While we in the West routinely harvest organs from the newly dead to provide life and sight for others, our popular culture probes the shifting boundary between life and death. The ever-expanding TV population of zombies, the disappeared, and assorted cyborgs is joined on 9 March by the citizens of Arcadia, Missouri, who just can’t seem to stay in the graves where their loving relatives have interred them.
Although ABC bills Resurrection as an adaptation of Jason Mott’s 2013 novel, The Returned, the series, with its isolated small-town focus, can’t help recalling the French sensation, Les Revenants (2012), itself a remake of the 2004 movie, They Came Back. As Austin Powers might say, “It’s the Zeitgeist, baby.”
If the reborn Western, The Walking Dead, demonstrates that revisiting well-worn tropes doesn’t necessarily mean wearisome entertainment, very little in Resurrection’s first two episodes suggest it is interested in contributing to, rather than capitalizing on, TV’s current cult of the once dead. This may be partly because one of the premiere’s most chilling moments has been in heavy trail rotation all over the network: the arrival of an Immigration and Customs Enforcement agent (Omar Epps) determined to return to Lucille (Frances Fisher) and Harry Langston (Kurtwood Smith) their eight-year-old son, Jacob (Landon Gimenez), who had died 32 years earlier.
More significant, though, is the show’s uncertainty over whether it wants to be an exposé of small town life, a sci-fi fantasy or the kind of philosophical puzzle piece that spawns conspiracy theories upon conspiracy theories but ultimately delivers, as fans of this genre know only so well, minimal rewards in proportion to viewing time invested.
Very rarely, Resurrection offers up struggles between knowledge and belief—the existential dilemmas that organized religions have been trying to resolve for centuries. When Lucille decides her Jacob needs clean clothes, she goes to the closet where she has stored all his possessions. She lifts the lid from the first box, smoothes her hands over the neatly folded shirts and sweaters, and touches a small blue fur rabbit to her cheek, a smile of wonder on her face. But then she turns back to Jacob, who has followed her into her bedroom, and brightly announces that they will buy new clothes instead. She may relish every moment with this facsimile of her dead child, but she cannot yet bring herself to believe in the identity of the two.
The steadfast gaze of Gimenez as Jacob, too, occasionally moves beyond a child’s acceptance of his return to the family life he remembered, his bedroom, his place at the table and in his parents’ lives, to suggest another intelligence at work, one that knows it is feared and wants to prove its authenticity. When he escapes from hospital to search for his GI Joe doll in its old hiding place, and triumphantly presents it to his skeptical father, the boy’s look of thwarted hope as Harry turns away competes with a kind of resigned inevitability, a very adult determination to continue going through the motions until they reassemble reality once more.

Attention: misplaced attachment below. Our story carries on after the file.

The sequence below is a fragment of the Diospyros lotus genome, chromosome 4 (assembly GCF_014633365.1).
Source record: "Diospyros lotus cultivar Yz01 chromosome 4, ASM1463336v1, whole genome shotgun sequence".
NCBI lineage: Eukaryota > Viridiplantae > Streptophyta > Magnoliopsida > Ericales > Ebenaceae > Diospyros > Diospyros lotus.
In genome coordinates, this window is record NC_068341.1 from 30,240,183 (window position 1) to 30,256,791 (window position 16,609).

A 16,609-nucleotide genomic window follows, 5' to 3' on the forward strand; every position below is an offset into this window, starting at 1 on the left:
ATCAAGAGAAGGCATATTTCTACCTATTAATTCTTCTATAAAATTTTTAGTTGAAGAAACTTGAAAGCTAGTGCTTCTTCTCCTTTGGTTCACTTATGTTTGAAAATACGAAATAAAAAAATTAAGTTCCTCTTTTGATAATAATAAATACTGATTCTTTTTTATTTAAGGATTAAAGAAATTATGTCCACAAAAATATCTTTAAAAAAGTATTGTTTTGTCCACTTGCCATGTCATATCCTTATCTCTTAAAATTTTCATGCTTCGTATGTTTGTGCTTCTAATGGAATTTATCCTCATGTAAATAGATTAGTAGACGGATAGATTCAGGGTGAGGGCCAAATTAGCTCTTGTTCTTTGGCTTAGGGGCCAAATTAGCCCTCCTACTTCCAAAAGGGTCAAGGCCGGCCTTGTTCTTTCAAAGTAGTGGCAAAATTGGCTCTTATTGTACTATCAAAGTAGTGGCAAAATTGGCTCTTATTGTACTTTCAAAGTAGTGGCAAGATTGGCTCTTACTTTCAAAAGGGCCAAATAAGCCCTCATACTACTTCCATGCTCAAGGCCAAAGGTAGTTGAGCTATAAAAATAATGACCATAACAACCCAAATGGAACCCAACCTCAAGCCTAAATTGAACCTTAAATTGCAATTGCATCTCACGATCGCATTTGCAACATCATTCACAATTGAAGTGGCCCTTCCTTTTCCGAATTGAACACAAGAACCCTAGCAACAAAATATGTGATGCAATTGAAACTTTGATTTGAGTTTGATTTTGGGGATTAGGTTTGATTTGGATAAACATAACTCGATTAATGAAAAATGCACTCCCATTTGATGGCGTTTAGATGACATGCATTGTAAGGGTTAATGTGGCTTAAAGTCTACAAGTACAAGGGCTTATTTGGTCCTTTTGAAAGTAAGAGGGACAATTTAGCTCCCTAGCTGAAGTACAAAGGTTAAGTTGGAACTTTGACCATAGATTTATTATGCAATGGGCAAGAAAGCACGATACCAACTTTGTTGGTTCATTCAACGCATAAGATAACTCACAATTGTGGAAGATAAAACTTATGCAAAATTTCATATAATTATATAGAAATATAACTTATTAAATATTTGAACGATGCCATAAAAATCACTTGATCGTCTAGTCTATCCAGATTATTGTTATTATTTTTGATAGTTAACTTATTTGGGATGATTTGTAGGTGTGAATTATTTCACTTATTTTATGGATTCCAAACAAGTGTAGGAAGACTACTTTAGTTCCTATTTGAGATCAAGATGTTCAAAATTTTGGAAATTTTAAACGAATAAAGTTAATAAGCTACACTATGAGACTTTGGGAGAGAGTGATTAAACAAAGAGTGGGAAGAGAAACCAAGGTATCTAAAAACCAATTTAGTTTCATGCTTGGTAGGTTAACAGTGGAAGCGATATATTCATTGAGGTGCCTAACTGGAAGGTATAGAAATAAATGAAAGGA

It’s no accident that these moments arise from the performances of Gimenez and Fisher, who embody a luminous awareness of the uncanny transformation through which their characters are supposed to be living. Although other cast members, including Epps and Sam Hazeldine as a not-so-good dad, turn in perfectly competent performances, they seem to belong to a jollier, more confident time and place, Jessica Fletcher’s Cabot Cove, perhaps, when all phenomena have a perfectly logical and simple explanation, if only one could find it.
The terrifying sense of standing on the brink of a fundamental change in the workings of the universe seems to have completely passed them by. The overlap of these two divergent worlds coexisting within one small town in Missouri might have worked in the series’ favor, had the show explored such tensions. But instead, this provocative disjunction slumps inert on the screen, like cold rice pudding served in a kitchen still awash with the aromas of fine wine and rich food.
On the evidence of the first two episodes, Resurrection seems just one more twist on an American obsession with investigating what lies beneath the surfaces of rural or suburban idylls. As a device to tell the same old stories about illicit love affairs, family estrangement, hidden crimes, and the secrets parents keep from children and visa versa, the arbitrary resurrection of the dead seems pretty extreme, and, frankly, a wasted opportunity.
As a meditation on the longing of the living for the revival of the dead, Resurrection could have pushed television into provocative territory, giving physical expression to the gaping dichotomy between body and mind that bedevils the privileged West. For now, Resurrection‘s sensationalism seems primed to scupper sensitivity. Care to discuss whether the dead can commit adultery, anyone?